Douglas Sosnik, White House political director during Clinton's 1996 reelection campaign, told the Democratic Leadership Council meeting in Phoenix last week that an incumbent's eventual vote is linked more directly to his approval rating than to any other measure and thus serves as a leading indicator early in the race. Dowd, too, has said repeatedly that the president's eventual vote percentage will track closely with his approval rating.
Sosnik argued that the danger for Bush is that negative perceptions of his performance could harden over the next 90 days, and that even improvements on the ground in Iraq or in the economy will not save him by that point in the campaign.
But Sosnik said yesterday that the extraordinary uncertainty that surrounds the campaign could render historical patterns moot. "Perhaps we are in a new era in politics where the lessons of history no longer apply," he said in an e-mail message. "Based on President Bush's current job approval rating, he had better hope so."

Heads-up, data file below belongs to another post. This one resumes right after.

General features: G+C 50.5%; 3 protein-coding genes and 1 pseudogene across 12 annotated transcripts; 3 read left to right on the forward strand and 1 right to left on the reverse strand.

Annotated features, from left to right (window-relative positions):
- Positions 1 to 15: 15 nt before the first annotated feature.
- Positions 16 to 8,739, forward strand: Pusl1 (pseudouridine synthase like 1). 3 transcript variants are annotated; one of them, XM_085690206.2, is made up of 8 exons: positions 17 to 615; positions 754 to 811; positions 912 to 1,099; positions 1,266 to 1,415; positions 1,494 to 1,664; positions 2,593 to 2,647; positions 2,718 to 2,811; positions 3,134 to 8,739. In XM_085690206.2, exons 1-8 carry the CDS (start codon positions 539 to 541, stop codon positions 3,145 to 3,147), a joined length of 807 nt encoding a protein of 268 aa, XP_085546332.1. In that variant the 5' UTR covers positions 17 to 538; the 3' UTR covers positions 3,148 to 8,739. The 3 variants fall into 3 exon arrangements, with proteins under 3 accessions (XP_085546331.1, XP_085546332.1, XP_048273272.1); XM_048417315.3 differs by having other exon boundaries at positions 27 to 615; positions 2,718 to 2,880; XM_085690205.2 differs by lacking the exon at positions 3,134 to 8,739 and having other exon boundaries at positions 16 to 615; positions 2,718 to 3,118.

Bush ended 2003 on a sharp spike of support after the capture of Saddam Hussein and hit 64 percent approval in mid-December. But that brief period of rallying behind the president lasted for only a month, and by mid-January his approval rating had fallen to 53 percent in the Gallup poll. He remained in the low-50s throughout the first months of the year, but in the past month, as the violence in Iraq increased and then the scandal over prisoner abuse hit with full force, his standing fell again.
A senior Bush adviser, who asked not to be identified in order to speak openly about the campaign, said: "This is a response to current affairs. When there are difficulties in the world, an incumbent by definition has a short-term hit on his numbers." But he predicted that the closeness of the race only raises the stakes on Kerry to make himself acceptable to voters.